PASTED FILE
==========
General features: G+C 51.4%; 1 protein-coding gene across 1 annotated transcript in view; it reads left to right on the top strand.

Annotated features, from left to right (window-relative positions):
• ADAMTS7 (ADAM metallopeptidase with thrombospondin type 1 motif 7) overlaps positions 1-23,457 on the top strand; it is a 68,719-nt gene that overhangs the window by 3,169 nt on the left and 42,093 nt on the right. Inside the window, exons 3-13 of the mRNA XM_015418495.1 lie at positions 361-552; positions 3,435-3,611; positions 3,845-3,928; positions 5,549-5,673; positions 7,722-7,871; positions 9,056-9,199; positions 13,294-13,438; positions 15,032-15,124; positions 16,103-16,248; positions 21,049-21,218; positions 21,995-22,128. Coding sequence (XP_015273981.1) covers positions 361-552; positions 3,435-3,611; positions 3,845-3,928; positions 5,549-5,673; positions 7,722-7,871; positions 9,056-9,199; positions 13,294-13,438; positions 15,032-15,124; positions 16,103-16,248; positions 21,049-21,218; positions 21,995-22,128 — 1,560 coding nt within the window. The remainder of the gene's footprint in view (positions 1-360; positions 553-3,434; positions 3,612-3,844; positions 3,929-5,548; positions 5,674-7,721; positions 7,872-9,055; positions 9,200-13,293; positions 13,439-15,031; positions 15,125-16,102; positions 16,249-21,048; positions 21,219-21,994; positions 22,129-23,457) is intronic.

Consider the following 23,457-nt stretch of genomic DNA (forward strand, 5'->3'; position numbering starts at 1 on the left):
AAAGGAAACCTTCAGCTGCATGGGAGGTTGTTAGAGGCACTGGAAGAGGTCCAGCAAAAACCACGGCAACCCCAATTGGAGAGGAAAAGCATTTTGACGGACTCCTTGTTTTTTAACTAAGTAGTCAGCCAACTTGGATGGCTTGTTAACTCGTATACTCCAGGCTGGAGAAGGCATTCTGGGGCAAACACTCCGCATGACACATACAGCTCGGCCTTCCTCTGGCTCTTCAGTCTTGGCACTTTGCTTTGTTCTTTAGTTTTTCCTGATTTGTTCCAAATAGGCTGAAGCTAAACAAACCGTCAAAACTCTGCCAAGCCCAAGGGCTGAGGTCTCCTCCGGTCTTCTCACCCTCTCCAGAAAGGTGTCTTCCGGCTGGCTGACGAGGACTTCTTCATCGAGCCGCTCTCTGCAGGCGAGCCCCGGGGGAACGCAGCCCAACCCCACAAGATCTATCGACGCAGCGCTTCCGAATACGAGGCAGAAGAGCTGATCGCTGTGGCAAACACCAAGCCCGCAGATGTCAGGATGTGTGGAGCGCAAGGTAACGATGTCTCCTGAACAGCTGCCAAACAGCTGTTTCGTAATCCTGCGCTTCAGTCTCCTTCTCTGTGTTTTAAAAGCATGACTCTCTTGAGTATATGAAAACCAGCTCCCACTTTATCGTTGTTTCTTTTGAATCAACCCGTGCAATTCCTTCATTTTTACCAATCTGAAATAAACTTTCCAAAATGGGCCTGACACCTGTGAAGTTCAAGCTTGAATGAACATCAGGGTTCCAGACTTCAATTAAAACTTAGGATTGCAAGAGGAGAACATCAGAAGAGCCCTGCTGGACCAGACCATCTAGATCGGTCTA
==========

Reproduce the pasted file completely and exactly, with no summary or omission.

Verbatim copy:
General features: G+C 51.4%; 1 protein-coding gene across 1 annotated transcript in view; it reads left to right on the top strand.

Annotated features, from left to right (window-relative positions):
• ADAMTS7 (ADAM metallopeptidase with thrombospondin type 1 motif 7) overlaps positions 1-23,457 on the top strand; it is a 68,719-nt gene that overhangs the window by 3,169 nt on the left and 42,093 nt on the right. Inside the window, exons 3-13 of the mRNA XM_015418495.1 lie at positions 361-552; positions 3,435-3,611; positions 3,845-3,928; positions 5,549-5,673; positions 7,722-7,871; positions 9,056-9,199; positions 13,294-13,438; positions 15,032-15,124; positions 16,103-16,248; positions 21,049-21,218; positions 21,995-22,128. Coding sequence (XP_015273981.1) covers positions 361-552; positions 3,435-3,611; positions 3,845-3,928; positions 5,549-5,673; positions 7,722-7,871; positions 9,056-9,199; positions 13,294-13,438; positions 15,032-15,124; positions 16,103-16,248; positions 21,049-21,218; positions 21,995-22,128 — 1,560 coding nt within the window. The remainder of the gene's footprint in view (positions 1-360; positions 553-3,434; positions 3,612-3,844; positions 3,929-5,548; positions 5,674-7,721; positions 7,872-9,055; positions 9,200-13,293; positions 13,439-15,031; positions 15,125-16,102; positions 16,249-21,048; positions 21,219-21,994; positions 22,129-23,457) is intronic.

Consider the following 23,457-nt stretch of genomic DNA (forward strand, 5'->3'; position numbering starts at 1 on the left):
AAAGGAAACCTTCAGCTGCATGGGAGGTTGTTAGAGGCACTGGAAGAGGTCCAGCAAAAACCACGGCAACCCCAATTGGAGAGGAAAAGCATTTTGACGGACTCCTTGTTTTTTAACTAAGTAGTCAGCCAACTTGGATGGCTTGTTAACTCGTATACTCCAGGCTGGAGAAGGCATTCTGGGGCAAACACTCCGCATGACACATACAGCTCGGCCTTCCTCTGGCTCTTCAGTCTTGGCACTTTGCTTTGTTCTTTAGTTTTTCCTGATTTGTTCCAAATAGGCTGAAGCTAAACAAACCGTCAAAACTCTGCCAAGCCCAAGGGCTGAGGTCTCCTCCGGTCTTCTCACCCTCTCCAGAAAGGTGTCTTCCGGCTGGCTGACGAGGACTTCTTCATCGAGCCGCTCTCTGCAGGCGAGCCCCGGGGGAACGCAGCCCAACCCCACAAGATCTATCGACGCAGCGCTTCCGAATACGAGGCAGAAGAGCTGATCGCTGTGGCAAACACCAAGCCCGCAGATGTCAGGATGTGTGGAGCGCAAGGTAACGATGTCTCCTGAACAGCTGCCAAACAGCTGTTTCGTAATCCTGCGCTTCAGTCTCCTTCTCTGTGTTTTAAAAGCATGACTCTCTTGAGTATATGAAAACCAGCTCCCACTTTATCGTTGTTTCTTTTGAATCAACCCGTGCAATTCCTTCATTTTTACCAATCTGAAATAAACTTTCCAAAATGGGCCTGACACCTGTGAAGTTCAAGCTTGAATGAACATCAGGGTTCCAGACTTCAATTAAAACTTAGGATTGCAAGAGGAGAACATCAGAAGAGCCCTGCTGGACCAGACCATCTAGATCGGTCTA